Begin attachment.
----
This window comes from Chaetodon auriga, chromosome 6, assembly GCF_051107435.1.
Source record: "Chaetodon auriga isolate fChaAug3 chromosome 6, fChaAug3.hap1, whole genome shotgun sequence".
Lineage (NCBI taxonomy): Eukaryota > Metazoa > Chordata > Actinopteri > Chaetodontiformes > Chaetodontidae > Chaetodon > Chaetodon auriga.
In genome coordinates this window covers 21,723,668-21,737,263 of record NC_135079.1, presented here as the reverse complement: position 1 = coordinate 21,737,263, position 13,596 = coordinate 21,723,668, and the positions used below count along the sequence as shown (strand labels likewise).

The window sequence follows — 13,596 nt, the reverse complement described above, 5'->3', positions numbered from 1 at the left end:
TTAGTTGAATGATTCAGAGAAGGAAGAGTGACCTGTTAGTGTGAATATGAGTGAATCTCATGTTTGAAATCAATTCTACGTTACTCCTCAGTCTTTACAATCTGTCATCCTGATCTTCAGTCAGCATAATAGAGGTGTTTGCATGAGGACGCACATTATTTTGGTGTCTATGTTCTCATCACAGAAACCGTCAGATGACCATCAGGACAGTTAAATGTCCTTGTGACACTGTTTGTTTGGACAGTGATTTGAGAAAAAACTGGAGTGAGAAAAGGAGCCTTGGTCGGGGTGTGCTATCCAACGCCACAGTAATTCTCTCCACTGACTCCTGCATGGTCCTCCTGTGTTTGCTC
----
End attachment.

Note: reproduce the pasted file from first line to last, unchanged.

This window comes from Chaetodon auriga, chromosome 6, assembly GCF_051107435.1.
Source record: "Chaetodon auriga isolate fChaAug3 chromosome 6, fChaAug3.hap1, whole genome shotgun sequence".
Lineage (NCBI taxonomy): Eukaryota > Metazoa > Chordata > Actinopteri > Chaetodontiformes > Chaetodontidae > Chaetodon > Chaetodon auriga.
In genome coordinates this window covers 21,723,668-21,737,263 of record NC_135079.1, presented here as the reverse complement: position 1 = coordinate 21,737,263, position 13,596 = coordinate 21,723,668, and the positions used below count along the sequence as shown (strand labels likewise).

The window sequence follows — 13,596 nt, the reverse complement described above, 5'->3', positions numbered from 1 at the left end:
TTAGTTGAATGATTCAGAGAAGGAAGAGTGACCTGTTAGTGTGAATATGAGTGAATCTCATGTTTGAAATCAATTCTACGTTACTCCTCAGTCTTTACAATCTGTCATCCTGATCTTCAGTCAGCATAATAGAGGTGTTTGCATGAGGACGCACATTATTTTGGTGTCTATGTTCTCATCACAGAAACCGTCAGATGACCATCAGGACAGTTAAATGTCCTTGTGACACTGTTTGTTTGGACAGTGATTTGAGAAAAAACTGGAGTGAGAAAAGGAGCCTTGGTCGGGGTGTGCTATCCAACGCCACAGTAATTCTCTCCACTGACTCCTGCATGGTCCTCCTGTGTTTGCTC